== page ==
Adam Morgan, founder and partner of eatbigfish, explains that a challenger brand is defined, primarily, by a mindset – it has business ambitions bigger than its conventional resources, and is prepared to do something bold, usually against the existing conventions or codes of the category, to break through.
There are many categories in the African continent that are dominated by large legacy businesses. It’s not just that these brand leaders are bigger and enjoy proportionately greater benefits; it’s that the superiority of their advantage increases almost exponentially, the larger they get.
But, despite an environment of scarce resources and ongoing threats of international competition, there are advantages to being a challenger in Africa. You don’t have to be all things to all people. You can choose a place to stand and something to believe in. And if some choose to navigate by you, and others choose to sail right on by, well, so be it; the one thing we don’t want to be is what Wal-Mart calls ‘the mush in the middle’. To be just another second-rank brand is to put yourself into the mouth of the big fish and wait for its jaws to close.
Being a challenger is not about a state of the market; being number two or three or four doesn’t in itself make you a challenger. A challenger is, above all, a state of mind. It is a brand, and a group of people behind that brand, whose business ambitions exceed its conventional marketing resources, and, in consequence, it needs to change the category decision-making criteria in its favour, to close the implications of that gap.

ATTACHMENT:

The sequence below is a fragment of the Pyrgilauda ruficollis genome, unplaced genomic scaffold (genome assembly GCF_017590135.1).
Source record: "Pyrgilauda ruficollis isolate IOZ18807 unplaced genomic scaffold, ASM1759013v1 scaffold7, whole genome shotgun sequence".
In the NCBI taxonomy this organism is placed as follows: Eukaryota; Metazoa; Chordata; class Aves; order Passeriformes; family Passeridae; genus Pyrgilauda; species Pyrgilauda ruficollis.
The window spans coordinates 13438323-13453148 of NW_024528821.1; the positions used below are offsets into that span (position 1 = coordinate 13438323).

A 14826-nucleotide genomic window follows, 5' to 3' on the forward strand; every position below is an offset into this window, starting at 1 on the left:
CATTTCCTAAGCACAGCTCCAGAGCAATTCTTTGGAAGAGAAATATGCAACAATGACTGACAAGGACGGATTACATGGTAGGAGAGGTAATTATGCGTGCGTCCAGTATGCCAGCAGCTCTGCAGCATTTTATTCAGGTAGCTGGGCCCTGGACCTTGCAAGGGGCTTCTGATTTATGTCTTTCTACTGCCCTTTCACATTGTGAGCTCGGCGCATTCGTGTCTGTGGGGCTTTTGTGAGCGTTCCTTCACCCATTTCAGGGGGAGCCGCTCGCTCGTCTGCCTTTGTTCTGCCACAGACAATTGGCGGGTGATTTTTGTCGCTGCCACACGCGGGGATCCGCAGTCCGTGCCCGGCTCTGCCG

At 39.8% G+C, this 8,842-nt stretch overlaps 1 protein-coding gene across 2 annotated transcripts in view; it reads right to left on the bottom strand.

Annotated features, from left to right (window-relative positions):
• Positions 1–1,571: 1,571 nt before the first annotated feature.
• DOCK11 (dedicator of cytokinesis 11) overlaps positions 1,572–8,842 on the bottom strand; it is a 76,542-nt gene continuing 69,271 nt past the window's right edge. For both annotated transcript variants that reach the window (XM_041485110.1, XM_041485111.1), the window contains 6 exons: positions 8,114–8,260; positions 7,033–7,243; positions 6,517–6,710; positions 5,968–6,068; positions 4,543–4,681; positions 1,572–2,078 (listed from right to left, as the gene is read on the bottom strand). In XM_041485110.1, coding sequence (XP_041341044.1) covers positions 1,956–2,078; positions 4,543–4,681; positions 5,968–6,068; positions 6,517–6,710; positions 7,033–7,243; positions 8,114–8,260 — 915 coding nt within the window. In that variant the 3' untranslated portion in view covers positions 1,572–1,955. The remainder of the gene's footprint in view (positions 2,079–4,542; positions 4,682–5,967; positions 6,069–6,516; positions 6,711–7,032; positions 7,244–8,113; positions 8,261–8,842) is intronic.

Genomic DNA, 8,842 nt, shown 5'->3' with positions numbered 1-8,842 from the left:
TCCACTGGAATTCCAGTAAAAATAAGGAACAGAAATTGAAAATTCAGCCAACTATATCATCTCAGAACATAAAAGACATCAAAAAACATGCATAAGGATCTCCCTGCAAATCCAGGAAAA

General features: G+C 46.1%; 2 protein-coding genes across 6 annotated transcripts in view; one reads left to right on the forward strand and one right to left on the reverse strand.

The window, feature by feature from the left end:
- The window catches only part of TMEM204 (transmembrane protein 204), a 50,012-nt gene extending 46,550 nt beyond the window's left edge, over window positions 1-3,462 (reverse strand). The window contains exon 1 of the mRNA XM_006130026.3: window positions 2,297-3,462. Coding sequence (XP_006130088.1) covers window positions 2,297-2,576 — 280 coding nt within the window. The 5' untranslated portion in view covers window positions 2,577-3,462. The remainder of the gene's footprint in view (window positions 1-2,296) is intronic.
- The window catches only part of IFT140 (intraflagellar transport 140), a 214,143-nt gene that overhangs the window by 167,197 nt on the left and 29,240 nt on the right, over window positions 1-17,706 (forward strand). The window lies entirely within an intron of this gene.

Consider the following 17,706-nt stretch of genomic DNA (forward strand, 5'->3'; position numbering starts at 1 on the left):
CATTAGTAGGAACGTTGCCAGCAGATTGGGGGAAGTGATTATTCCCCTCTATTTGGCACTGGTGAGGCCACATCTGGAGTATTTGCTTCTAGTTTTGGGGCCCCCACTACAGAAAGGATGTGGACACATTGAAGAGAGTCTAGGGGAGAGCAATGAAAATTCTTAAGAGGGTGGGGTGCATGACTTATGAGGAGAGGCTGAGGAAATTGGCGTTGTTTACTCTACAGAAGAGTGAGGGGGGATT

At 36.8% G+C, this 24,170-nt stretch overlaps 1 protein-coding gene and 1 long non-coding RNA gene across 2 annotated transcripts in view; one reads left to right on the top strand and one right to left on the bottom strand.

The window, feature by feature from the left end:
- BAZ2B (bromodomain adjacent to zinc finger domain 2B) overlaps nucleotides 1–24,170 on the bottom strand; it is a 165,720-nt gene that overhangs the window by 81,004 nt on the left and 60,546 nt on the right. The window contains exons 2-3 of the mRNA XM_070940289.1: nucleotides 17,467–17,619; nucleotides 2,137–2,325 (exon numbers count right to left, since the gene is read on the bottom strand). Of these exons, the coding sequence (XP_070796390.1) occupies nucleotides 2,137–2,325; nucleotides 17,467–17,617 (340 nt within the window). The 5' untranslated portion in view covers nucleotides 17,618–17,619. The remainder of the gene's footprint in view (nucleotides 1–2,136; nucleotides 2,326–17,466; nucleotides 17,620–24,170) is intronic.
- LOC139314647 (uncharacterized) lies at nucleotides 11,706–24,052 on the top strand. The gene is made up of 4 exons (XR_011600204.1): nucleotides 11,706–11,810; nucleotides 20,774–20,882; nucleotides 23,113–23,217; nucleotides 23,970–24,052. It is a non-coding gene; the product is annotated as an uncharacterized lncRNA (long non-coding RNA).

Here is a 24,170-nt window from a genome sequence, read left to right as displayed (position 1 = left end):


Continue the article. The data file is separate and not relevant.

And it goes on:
If we want or need to think like a challenger, there are some core principles for us to live and thrive by. These principles have been captured in the Challenger Strategic Approach:
- Embrace intelligent naivety.
- Build a lighthouse identity.
- Become a thought leader.
- Create a symbol of re-evaluation.
- Enter popular culture.
- Become ideas-centred.
This is such an important concept for African business. It enables us to channel our larger-than-life ambitions together with our ingenuity and people-first mindset to create African solutions to African problems.
There are three fundamental criteria for a challenger brand:
1. State of market: challengers are by definition not the number one brands, nor are they niche.
2. State of mind: this is what really characterises challenger brands – being number two (or number six or eighteen) is at some level simply an accident of birth.
Challenger brands have a mind-set that encompass two key differentiators: ambitions that exceed their conventional marketing resources, and a preparedness to accept the marketing implications of the gap between their ambition and their marketing resource.
The latter is an important distinction — ambition in a marketing plan is not enough; being smaller and hopeful, without preparedness to behave in whatever way is necessary to fulfil that ambition will lead to nothing but being small and disappointed.
3. Rate of success
Challenger brands enjoy significant and sustained growth through their marketing actions. This is not to say that they are still and always growing, but that there is a period of their life from which to learn from.
Conversely, there are some leaders who still profess to deliberately adopt a ‘challenger mindset’, even after becoming market leaders.
Challenger behaviour is not confined to the new or the small. Regardless of category, competition, heritage or personality, all brands can benefit from adopting a Challenger mindset to drive more ambitious growth and make the impact they desire.